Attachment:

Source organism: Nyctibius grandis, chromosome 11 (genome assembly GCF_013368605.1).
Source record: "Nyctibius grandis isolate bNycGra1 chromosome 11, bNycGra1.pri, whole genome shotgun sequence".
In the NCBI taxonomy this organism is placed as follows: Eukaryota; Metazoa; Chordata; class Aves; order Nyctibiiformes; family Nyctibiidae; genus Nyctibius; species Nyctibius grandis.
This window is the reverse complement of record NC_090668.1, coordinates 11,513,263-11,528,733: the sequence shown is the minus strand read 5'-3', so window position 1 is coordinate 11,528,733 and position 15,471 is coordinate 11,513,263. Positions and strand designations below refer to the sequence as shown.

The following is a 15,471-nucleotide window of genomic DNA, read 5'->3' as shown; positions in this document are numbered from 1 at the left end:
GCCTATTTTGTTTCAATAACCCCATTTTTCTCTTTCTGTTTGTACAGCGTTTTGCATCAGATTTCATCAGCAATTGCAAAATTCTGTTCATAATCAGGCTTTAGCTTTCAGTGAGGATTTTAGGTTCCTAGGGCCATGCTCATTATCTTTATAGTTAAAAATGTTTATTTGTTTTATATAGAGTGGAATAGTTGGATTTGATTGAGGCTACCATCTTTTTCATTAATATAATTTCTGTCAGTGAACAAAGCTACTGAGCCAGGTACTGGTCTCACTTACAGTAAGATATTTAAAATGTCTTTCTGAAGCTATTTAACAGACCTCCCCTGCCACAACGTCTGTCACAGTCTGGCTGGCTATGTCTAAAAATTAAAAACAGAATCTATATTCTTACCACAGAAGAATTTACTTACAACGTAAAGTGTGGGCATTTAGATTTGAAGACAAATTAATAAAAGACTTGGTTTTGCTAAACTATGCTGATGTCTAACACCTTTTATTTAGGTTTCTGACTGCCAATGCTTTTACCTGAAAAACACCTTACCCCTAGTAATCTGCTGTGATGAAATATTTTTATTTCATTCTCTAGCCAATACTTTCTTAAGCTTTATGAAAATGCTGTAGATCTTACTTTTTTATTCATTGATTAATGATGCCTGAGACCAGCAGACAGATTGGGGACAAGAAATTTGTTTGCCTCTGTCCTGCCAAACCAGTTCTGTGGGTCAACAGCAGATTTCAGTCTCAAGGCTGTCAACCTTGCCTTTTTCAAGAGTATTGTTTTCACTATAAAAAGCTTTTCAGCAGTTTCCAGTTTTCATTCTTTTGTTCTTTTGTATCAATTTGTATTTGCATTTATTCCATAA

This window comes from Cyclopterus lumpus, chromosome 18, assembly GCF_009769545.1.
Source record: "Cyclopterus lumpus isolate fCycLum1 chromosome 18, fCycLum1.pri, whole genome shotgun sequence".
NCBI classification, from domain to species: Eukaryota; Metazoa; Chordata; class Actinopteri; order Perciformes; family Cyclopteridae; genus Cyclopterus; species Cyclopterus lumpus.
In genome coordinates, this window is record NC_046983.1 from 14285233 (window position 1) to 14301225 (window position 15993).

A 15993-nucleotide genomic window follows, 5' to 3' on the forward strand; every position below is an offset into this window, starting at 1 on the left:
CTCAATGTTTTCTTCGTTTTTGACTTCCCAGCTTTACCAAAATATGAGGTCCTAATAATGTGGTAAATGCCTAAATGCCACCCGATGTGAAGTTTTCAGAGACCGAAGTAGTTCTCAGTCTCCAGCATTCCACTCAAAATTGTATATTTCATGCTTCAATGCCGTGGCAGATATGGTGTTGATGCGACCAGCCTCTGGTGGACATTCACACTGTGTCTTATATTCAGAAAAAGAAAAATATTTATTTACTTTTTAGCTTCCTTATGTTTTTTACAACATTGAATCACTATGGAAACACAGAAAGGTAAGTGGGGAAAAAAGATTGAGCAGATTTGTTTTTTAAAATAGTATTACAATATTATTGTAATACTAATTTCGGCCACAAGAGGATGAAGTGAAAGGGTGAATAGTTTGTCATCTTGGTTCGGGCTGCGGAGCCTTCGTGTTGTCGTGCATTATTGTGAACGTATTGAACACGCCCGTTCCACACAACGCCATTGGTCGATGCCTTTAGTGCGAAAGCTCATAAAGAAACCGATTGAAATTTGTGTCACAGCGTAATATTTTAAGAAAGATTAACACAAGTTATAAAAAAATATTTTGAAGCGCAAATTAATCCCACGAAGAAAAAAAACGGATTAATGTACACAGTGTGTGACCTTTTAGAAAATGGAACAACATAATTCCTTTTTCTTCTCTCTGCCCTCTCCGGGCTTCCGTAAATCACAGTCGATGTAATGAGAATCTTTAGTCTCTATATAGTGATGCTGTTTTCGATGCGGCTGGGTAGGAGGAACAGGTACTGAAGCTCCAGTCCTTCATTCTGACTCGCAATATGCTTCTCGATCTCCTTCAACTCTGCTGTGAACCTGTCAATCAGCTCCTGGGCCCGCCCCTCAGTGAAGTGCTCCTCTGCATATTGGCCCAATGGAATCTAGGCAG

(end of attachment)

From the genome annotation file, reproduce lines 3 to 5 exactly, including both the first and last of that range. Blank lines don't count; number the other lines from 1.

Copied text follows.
In the NCBI taxonomy this organism is placed as follows: Eukaryota; Metazoa; Chordata; class Aves; order Nyctibiiformes; family Nyctibiidae; genus Nyctibius; species Nyctibius grandis.
This window is the reverse complement of record NC_090668.1, coordinates 11,513,263-11,528,733: the sequence shown is the minus strand read 5'-3', so window position 1 is coordinate 11,528,733 and position 15,471 is coordinate 11,513,263. Positions and strand designations below refer to the sequence as shown.

The following is a 15,471-nucleotide window of genomic DNA, read 5'->3' as shown; positions in this document are numbered from 1 at the left end: